34. "Womanhood is a wonderful thing. In womankind we find the mothers of the race.There is no man so great, nor none sunk so low, but once he lay a helpless, innocent babe in a woman's arms and was dependent on her love and care for his existence. It is woman who rocks the cradle of the world and holds the first affections of mankind. She possesses a power beyond that of a king on his throne....Womanhood stands for all that is pure and clean and noble. She who does not make the world better for having lived in it has failed to be all that a woman should be."
Author: Mabel Hale
35. "It is sad to see a woman sacrificing the ties of the affections even to do good."
Author: Maria Mitchell
36. "Another principle is, the deepest affections of our hearts gather around some human form in which are incarnated the living thoughts and ideas of the passing age."
Author: Matthew Simpson
37. "We have lived for too long in a world, and tragically in a Church, where the wills and affections of human beings are regarded as sacrosanct as they stand, where God is required to command what we already love, and to promise what we already desire."
Author: N.T. Wright
38. "It is a curious subject of observation and inquiry, whether hatred and love be not the same thing at bottom. Each, in its utmost development, supposes a high degree of intimacy and heart-knowledge; each renders one individual dependent for the food of his affections and spiritual life upon another; each leaves the passionate lover, or the no less passionate hater, forlorn and desolate by the withdrawal of his object."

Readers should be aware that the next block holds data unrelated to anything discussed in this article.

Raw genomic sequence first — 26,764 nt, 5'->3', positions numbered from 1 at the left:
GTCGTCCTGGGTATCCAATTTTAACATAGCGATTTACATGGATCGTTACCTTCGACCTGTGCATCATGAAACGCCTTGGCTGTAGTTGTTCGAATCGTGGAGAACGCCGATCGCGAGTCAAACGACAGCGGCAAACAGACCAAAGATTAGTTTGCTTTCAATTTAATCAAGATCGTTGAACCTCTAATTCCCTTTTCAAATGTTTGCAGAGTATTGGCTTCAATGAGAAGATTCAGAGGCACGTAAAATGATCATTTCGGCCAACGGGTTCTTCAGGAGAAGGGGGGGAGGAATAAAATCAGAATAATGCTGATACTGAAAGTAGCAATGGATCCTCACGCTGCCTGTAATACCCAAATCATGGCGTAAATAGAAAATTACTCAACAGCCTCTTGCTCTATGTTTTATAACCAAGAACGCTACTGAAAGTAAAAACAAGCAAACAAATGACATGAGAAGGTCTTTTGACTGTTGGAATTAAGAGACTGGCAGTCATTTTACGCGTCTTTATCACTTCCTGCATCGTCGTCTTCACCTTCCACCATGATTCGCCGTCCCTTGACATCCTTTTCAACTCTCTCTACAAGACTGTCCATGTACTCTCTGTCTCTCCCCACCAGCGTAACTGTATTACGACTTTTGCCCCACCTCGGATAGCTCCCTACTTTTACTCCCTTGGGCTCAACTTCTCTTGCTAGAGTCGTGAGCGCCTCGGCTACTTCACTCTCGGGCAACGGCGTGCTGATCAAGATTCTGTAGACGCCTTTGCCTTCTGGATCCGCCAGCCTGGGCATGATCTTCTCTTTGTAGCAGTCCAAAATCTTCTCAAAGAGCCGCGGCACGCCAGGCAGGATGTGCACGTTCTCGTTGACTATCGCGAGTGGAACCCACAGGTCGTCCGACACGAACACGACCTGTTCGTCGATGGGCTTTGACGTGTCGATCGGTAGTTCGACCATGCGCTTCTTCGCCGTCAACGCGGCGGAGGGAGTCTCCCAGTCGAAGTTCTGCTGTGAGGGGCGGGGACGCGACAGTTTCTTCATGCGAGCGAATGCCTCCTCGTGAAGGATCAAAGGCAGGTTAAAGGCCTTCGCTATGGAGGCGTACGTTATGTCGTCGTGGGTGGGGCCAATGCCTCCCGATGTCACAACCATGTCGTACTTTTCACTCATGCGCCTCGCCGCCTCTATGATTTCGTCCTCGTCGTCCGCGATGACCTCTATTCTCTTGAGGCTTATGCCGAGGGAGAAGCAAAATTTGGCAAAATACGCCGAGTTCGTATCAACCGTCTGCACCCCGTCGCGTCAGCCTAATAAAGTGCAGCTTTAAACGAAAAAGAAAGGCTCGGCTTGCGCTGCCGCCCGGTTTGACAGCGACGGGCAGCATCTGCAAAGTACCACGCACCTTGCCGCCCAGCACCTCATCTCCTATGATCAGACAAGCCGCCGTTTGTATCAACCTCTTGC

Author: Nathaniel Hawthorne
39. "By your dust, and by the dust of all the generations, I promise to continue, I promise to preserve! The jungle may advance, the bombs may fall again?but while I live, you live?and this dear city of our affections shall rise again?if only in my song! To remember and to sing: that is my vocation..."
Author: Nick Joaquín
40. "No, she can weather his disappointments if she has to, that isn't the problem, she can put up with anything as long as she feels he is solidly with her, but that is precisely what she doesn't feel anymore, and even if he seems content to glide along with her out of old habits, the reflex of old affections, she is becoming ever more certain, no, certain is probably too strong a word for it, she is becoming ever more willing to entertain the idea that he has stopped loving her."